Wednesday, June 16, 2010

Oh my goodness it is madness here.

I was talking to someone the other day about how to even begin describing India, and some said, "It's like a fair!" That's totally true. More true than anything else I can think of to relate it to at least. Ever since getting off the plane I have been bombarded with heat and smells and colors and dirt and grime and noises that I don't usually, if ever hear. Ya know how at the fair you smell food you don't normally eat, animals you don't usually smell, people you don't usually smell, you hear lots of loud big noises and a murmur you don't usually hear while seeing lights and colors and people you hardly ever see, and how you get dirt on you even if you just walk around? That is India....where I am at least. I feel like my senses are being assaulted all the time. This sounds bad, but it's not. It's so India is what I'm learning. There are soooooo many people here that I don't really see how it could be any other way.

A few things you should know:
1.Traffic here is out of control. Street lines are mere suggestions, but it's totally fine if 3 or 4 cars drive where 2 would in the States or if it's clear to just drive in the lane of oncoming traffic. There are scooters, motorcycles, tiny tiny cars, autos, and rickshaws everywhere. In case you don't know, this ( is an auto. That's our main mode of transportation. My teammate and I caught and bargained for one our own today. Generally, the auto driver tries to super rip off westerners because they don't know better. We know how to get the correct price now (in Hindi!), but even if we didn't, what they consider to be a really high price wouldn't be that much if it were American dollars. 1 US dollar equals about 45 Rupees. Our normal auto ride costs 50 Rupees, and it's about a 20-30 minute ride. Also, people honk all the time. Not to be rude, just let the other drivers know they're there.
2.There are beggars and poor people everywhere. It's heartbreaking. It's really really hard for me to just walk past them, but there's really nothing I can do other than pr*y for them. The children are the hardest for me. It's even harder to know that many of their parents are raising them to do this starting at a very young age. Today, 3 children, the eldest being no older than 7, came up to me, said hello in English, held my hand and asked for money. I was ready to grab my wallet and give them everything I had. I'm a sucker for kids. Lucky for me, our sweet new Indian friend we'll be spending the summe with told them something no in Hindi, and they left. I'm sure many of you are reading this thinking that she and I are jerks. Until you see or understand the mass corruption and poverty that is going on here, please don't think that we are heartless. I no where near fully understand it, but I've already seen enough to know that giving to them is not always (usually) what's best.
3.BUT, we have our first day in the slums tomorrow, and I'm SO excited. It's a weird thing to be excited about, I know, but the organization we're working with is doing so much to empower the people in the slum! The slum we'll be working in is one of the largest in the city and contains between 45-50,000 people. That is 20 times the size of my hometown in ONE slum. There are so many slums here. More than I can imagine or describe even. They are literally on every street, sidewalk, and corner. This isn't why I'm excited though. I'm excited because we will meet the women this company is working with in their Income-Generation program. Some of the women come to the local ch**ch to make cards and jewelry. Working 2 days a week increases the women's income by 30%! This empowers the women and has aloud them to install a water pump in their slum. People in the slum thanked some women from the organization, and they told them to thank the women from the slum. Their work paid for it! The goal is to empower the women to hopefully get out of their situation at some point, and of course, tell them about our sweet Father. Additionally, this organization runs a medical clinic for the slum and A PRESCHOOL! I've been told that I can help come up with curriculum and teach some english/help out as much as I want while I'm here! The children in the preschool are from 1-5. I know it will break my heart to see them in this setting, but it is so cool to know that they are being helped and reached at the same time. Also, during the time we are here, my teammate and I have to come up with a 6 lesson series about different values to teach some of the adolescents in the slum. Each value will be accompanied by a elb*B story, activity, and craft. This means that these children will have the G*sp*l shared with them directly! I am so excited Papa has aloud me to be a part of this.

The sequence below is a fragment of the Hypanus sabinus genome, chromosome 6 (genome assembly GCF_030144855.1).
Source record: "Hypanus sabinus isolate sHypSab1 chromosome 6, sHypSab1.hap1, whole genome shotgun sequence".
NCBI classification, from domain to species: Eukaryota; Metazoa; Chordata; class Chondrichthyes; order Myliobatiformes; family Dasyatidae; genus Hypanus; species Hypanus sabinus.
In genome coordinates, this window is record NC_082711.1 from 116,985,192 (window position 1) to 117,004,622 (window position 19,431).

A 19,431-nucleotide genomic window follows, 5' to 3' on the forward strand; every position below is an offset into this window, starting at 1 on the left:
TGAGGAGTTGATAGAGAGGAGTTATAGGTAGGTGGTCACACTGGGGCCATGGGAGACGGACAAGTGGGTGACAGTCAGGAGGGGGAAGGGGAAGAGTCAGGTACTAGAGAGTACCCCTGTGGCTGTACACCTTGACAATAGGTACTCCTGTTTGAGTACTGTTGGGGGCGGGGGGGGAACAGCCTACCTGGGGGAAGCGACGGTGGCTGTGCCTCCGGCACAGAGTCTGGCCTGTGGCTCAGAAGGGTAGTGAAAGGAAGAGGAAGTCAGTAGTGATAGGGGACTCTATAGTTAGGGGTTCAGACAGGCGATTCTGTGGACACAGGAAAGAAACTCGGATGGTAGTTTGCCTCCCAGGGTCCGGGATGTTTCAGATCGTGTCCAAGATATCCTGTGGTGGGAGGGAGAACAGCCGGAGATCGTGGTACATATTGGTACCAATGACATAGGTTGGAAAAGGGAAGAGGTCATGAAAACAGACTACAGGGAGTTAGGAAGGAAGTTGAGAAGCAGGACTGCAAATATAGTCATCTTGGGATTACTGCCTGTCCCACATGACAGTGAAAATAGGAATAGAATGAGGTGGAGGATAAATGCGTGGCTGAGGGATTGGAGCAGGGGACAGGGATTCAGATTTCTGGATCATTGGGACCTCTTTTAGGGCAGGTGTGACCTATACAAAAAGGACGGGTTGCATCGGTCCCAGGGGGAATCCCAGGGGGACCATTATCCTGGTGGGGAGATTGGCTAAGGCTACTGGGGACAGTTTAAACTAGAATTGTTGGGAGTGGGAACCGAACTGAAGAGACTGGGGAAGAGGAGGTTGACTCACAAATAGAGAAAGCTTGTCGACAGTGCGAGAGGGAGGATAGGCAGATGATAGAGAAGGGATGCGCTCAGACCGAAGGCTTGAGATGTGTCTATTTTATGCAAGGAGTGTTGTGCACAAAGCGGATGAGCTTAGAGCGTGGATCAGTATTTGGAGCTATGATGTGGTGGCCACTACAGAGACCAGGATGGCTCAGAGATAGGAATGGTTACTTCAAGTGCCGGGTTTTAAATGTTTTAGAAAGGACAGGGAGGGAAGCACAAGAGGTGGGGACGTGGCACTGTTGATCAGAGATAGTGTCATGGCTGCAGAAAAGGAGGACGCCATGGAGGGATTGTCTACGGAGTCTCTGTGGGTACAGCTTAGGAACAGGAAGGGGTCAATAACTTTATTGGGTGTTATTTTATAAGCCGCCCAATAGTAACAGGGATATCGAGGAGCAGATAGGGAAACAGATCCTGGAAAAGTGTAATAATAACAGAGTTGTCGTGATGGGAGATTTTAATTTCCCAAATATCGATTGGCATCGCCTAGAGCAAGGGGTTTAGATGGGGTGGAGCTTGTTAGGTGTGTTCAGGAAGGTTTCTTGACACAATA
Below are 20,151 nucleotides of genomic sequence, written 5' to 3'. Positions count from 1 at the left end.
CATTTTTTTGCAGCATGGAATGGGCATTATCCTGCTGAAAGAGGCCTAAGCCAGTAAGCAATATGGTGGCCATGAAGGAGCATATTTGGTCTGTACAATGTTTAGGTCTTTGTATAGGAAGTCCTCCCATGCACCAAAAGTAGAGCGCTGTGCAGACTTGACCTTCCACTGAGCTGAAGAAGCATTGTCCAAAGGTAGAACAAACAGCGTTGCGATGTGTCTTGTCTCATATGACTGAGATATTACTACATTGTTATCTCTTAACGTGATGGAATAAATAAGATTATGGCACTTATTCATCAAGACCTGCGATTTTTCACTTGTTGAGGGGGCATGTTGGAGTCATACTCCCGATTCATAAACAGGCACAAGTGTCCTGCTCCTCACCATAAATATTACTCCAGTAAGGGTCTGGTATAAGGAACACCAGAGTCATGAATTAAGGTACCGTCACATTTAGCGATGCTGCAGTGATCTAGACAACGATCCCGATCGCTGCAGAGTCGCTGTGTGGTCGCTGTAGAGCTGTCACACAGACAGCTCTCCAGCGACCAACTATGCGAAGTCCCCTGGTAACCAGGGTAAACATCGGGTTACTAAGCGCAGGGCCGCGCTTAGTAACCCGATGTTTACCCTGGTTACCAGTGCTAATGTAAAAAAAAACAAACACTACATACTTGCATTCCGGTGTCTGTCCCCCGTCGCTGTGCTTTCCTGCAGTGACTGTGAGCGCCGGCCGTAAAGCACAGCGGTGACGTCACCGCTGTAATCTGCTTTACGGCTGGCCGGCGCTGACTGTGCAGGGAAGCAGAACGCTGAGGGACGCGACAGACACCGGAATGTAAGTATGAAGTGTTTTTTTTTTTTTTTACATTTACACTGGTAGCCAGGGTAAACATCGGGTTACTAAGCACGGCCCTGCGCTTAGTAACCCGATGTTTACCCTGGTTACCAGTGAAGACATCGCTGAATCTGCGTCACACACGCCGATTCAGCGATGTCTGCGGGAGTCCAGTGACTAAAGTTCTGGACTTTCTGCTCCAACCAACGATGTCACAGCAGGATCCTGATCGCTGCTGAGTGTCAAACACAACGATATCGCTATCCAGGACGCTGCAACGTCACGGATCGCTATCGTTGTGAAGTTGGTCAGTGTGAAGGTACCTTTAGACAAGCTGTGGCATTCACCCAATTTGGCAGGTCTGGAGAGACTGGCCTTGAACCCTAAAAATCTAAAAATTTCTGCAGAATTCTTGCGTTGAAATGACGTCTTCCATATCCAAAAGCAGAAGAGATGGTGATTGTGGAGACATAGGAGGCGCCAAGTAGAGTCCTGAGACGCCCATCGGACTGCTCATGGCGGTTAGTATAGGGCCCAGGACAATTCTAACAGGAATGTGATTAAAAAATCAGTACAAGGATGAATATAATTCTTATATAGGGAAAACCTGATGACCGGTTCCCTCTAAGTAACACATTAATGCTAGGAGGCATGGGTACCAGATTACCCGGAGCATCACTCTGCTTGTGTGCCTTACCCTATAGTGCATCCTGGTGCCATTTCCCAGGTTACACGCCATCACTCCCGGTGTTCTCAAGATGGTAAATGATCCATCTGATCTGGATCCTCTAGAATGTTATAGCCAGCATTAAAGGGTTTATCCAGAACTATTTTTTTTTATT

I have Hindi homework I need to do, but I'll try to update again soon! Thanks for reading and thank you so so much for lifting me up! Here are some more requests of mine, and really SEND ME YOURS!

Against sickness (also called, "Delhi Belly"). I'm only here for a short time and really don't want to be sick.
That I'll be able to sleep. I've woken up around 2 or 3 every morning and stayed awake until 5 or 5:30 every night since we've been here. It apparently takes one day per hour of time zones you change to get back to normal, but I jumped 10.5, so I'd really like it to be done sooner, and to get some rest! The heat takes a ton of energy.
That I will be a teachable servant while I'm here to my teammate, field mentor, and the women/children I work with.


1 comment:

  1. So fun reading about your adventures. we're lifting you up!
    love, sara , aj & boys. :)